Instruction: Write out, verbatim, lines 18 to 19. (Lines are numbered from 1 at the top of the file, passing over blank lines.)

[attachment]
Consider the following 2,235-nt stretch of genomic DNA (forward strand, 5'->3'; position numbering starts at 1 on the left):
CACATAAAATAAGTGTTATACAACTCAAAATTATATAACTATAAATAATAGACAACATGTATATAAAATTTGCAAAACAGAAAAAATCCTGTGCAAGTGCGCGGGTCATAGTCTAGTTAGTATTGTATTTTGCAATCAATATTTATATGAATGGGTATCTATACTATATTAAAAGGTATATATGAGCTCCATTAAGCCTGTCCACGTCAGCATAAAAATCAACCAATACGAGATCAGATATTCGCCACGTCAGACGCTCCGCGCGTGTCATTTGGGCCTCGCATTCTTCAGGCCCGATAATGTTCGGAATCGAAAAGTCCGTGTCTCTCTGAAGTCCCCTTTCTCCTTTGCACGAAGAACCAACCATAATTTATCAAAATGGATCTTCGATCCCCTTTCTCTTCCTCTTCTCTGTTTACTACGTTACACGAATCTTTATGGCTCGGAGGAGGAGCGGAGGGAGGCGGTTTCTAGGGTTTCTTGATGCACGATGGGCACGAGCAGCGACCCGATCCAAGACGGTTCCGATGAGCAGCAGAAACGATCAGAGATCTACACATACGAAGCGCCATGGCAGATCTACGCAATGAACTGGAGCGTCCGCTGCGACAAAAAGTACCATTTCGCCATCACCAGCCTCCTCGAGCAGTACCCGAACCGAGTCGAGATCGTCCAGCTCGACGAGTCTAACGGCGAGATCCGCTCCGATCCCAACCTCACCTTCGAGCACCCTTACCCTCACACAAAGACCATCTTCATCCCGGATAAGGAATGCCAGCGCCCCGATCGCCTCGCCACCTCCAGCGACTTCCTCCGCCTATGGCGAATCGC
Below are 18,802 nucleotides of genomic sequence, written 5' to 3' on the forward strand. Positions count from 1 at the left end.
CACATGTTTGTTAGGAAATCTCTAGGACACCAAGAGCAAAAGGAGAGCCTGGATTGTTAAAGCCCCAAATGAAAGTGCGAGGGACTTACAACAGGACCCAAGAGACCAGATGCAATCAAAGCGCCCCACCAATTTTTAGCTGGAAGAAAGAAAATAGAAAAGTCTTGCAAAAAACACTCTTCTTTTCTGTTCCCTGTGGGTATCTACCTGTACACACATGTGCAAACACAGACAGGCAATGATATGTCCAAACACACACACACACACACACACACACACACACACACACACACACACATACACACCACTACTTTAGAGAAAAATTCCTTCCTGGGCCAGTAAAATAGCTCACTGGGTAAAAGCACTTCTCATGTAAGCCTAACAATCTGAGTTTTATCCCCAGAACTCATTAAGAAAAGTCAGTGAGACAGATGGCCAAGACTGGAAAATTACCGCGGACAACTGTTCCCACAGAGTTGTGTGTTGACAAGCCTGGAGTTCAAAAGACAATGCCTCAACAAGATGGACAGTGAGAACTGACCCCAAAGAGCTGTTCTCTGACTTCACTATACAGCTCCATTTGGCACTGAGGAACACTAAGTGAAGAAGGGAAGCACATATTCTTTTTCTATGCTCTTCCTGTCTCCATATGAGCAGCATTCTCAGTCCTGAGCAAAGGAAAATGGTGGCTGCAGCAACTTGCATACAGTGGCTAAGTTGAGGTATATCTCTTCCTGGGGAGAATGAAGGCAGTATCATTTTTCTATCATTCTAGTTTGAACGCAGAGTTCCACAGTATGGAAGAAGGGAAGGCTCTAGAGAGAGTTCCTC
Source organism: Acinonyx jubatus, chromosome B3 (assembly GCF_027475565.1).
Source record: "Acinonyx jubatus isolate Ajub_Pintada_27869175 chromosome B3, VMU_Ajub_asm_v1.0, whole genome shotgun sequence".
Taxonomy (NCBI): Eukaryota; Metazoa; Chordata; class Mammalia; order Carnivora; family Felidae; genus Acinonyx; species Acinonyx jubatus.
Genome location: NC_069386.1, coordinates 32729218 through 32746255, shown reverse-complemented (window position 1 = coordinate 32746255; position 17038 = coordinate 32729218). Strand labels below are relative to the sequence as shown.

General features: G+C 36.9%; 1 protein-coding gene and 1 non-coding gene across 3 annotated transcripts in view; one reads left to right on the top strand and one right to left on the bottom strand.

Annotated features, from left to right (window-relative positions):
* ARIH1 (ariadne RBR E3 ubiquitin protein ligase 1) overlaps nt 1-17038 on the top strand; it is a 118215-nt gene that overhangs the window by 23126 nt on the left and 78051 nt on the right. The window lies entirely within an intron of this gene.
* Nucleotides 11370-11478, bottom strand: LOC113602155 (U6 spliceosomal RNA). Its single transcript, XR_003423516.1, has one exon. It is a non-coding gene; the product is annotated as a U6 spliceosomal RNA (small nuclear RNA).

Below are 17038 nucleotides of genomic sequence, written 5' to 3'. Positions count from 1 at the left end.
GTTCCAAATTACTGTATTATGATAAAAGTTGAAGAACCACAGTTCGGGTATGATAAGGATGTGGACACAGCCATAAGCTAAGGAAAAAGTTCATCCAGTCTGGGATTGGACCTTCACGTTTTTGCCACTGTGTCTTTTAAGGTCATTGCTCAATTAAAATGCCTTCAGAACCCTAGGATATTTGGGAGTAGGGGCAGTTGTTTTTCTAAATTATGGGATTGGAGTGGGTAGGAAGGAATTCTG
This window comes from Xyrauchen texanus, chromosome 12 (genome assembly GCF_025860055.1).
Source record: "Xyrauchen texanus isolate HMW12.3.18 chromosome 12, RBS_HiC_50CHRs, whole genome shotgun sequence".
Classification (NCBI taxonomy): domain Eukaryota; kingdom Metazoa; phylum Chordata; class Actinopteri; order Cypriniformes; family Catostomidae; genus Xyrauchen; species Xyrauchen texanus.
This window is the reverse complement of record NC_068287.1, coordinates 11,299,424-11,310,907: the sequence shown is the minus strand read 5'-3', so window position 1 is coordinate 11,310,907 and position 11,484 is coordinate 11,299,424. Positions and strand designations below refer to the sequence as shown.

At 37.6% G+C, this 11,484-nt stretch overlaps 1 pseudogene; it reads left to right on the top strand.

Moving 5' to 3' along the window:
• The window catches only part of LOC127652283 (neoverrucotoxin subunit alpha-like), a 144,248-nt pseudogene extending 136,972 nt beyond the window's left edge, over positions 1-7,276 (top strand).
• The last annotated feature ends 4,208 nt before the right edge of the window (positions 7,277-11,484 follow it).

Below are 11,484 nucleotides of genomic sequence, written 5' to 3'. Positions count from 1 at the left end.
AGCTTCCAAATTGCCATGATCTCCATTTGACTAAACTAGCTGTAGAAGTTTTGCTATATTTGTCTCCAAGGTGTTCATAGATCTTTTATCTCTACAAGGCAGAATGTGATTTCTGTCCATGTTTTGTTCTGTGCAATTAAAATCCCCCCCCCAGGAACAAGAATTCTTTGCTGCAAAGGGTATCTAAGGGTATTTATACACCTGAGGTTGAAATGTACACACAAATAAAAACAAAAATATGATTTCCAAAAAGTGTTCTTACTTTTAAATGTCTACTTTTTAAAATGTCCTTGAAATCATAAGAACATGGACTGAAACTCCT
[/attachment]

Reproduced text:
This window is the reverse complement of record NC_068287.1, coordinates 11,299,424-11,310,907: the sequence shown is the minus strand read 5'-3', so window position 1 is coordinate 11,310,907 and position 11,484 is coordinate 11,299,424. Positions and strand designations below refer to the sequence as shown.

At 37.6% G+C, this 11,484-nt stretch overlaps 1 pseudogene; it reads left to right on the top strand.